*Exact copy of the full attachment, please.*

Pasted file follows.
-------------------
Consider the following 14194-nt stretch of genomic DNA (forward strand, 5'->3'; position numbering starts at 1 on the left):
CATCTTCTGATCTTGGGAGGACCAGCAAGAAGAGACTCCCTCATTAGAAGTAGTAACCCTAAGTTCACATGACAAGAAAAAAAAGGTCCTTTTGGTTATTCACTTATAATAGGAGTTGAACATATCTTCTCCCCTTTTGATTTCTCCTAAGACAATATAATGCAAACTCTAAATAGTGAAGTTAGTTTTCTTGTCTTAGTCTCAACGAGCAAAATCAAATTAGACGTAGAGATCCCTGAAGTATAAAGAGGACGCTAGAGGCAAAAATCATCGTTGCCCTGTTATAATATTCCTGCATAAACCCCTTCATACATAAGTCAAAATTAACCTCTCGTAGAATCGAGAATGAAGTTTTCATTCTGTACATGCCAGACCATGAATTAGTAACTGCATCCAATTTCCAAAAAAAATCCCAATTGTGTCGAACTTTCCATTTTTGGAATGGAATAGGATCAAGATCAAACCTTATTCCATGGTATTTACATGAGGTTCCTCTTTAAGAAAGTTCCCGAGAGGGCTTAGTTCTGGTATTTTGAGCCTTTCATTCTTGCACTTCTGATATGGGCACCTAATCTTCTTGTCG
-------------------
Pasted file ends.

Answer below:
Consider the following 14194-nt stretch of genomic DNA (forward strand, 5'->3'; position numbering starts at 1 on the left):
CATCTTCTGATCTTGGGAGGACCAGCAAGAAGAGACTCCCTCATTAGAAGTAGTAACCCTAAGTTCACATGACAAGAAAAAAAAGGTCCTTTTGGTTATTCACTTATAATAGGAGTTGAACATATCTTCTCCCCTTTTGATTTCTCCTAAGACAATATAATGCAAACTCTAAATAGTGAAGTTAGTTTTCTTGTCTTAGTCTCAACGAGCAAAATCAAATTAGACGTAGAGATCCCTGAAGTATAAAGAGGACGCTAGAGGCAAAAATCATCGTTGCCCTGTTATAATATTCCTGCATAAACCCCTTCATACATAAGTCAAAATTAACCTCTCGTAGAATCGAGAATGAAGTTTTCATTCTGTACATGCCAGACCATGAATTAGTAACTGCATCCAATTTCCAAAAAAAATCCCAATTGTGTCGAACTTTCCATTTTTGGAATGGAATAGGATCAAGATCAAACCTTATTCCATGGTATTTACATGAGGTTCCTCTTTAAGAAAGTTCCCGAGAGGGCTTAGTTCTGGTATTTTGAGCCTTTCATTCTTGCACTTCTGATATGGGCACCTAATCTTCTTGTCG